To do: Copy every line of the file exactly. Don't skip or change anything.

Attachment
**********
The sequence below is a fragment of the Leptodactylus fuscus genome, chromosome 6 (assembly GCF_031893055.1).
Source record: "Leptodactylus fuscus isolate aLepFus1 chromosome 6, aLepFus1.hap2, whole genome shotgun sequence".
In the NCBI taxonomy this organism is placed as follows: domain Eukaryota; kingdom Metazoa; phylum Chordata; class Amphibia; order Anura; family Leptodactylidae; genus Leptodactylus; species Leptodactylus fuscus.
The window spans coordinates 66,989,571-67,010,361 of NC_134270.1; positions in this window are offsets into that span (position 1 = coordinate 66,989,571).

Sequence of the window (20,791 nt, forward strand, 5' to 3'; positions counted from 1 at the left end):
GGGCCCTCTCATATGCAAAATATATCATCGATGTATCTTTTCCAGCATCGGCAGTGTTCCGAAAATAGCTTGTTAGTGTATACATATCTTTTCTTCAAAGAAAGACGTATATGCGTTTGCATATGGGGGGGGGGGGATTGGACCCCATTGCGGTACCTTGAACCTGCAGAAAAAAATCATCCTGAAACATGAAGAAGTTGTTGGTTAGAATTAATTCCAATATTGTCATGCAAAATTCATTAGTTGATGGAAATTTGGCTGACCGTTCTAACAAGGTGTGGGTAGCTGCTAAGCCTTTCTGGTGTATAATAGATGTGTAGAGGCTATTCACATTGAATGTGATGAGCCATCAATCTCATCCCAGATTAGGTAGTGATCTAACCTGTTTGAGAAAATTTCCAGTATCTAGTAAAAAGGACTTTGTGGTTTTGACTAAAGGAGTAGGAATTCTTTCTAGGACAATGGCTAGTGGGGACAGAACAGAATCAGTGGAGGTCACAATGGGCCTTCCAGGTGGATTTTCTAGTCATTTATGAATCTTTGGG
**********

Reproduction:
The sequence below is a fragment of the Leptodactylus fuscus genome, chromosome 6 (assembly GCF_031893055.1).
Source record: "Leptodactylus fuscus isolate aLepFus1 chromosome 6, aLepFus1.hap2, whole genome shotgun sequence".
In the NCBI taxonomy this organism is placed as follows: domain Eukaryota; kingdom Metazoa; phylum Chordata; class Amphibia; order Anura; family Leptodactylidae; genus Leptodactylus; species Leptodactylus fuscus.
The window spans coordinates 66,989,571-67,010,361 of NC_134270.1; positions in this window are offsets into that span (position 1 = coordinate 66,989,571).

Sequence of the window (20,791 nt, forward strand, 5' to 3'; positions counted from 1 at the left end):
GGGCCCTCTCATATGCAAAATATATCATCGATGTATCTTTTCCAGCATCGGCAGTGTTCCGAAAATAGCTTGTTAGTGTATACATATCTTTTCTTCAAAGAAAGACGTATATGCGTTTGCATATGGGGGGGGGGGGATTGGACCCCATTGCGGTACCTTGAACCTGCAGAAAAAAATCATCCTGAAACATGAAGAAGTTGTTGGTTAGAATTAATTCCAATATTGTCATGCAAAATTCATTAGTTGATGGAAATTTGGCTGACCGTTCTAACAAGGTGTGGGTAGCTGCTAAGCCTTTCTGGTGTATAATAGATGTGTAGAGGCTATTCACATTGAATGTGATGAGCCATCAATCTCATCCCAGATTAGGTAGTGATCTAACCTGTTTGAGAAAATTTCCAGTATCTAGTAAAAAGGACTTTGTGGTTTTGACTAAAGGAGTAGGAATTCTTTCTAGGACAATGGCTAGTGGGGACAGAACAGAATCAGTGGAGGTCACAATGGGCCTTCCAGGTGGATTTTCTAGTCATTTATGAATCTTTGGG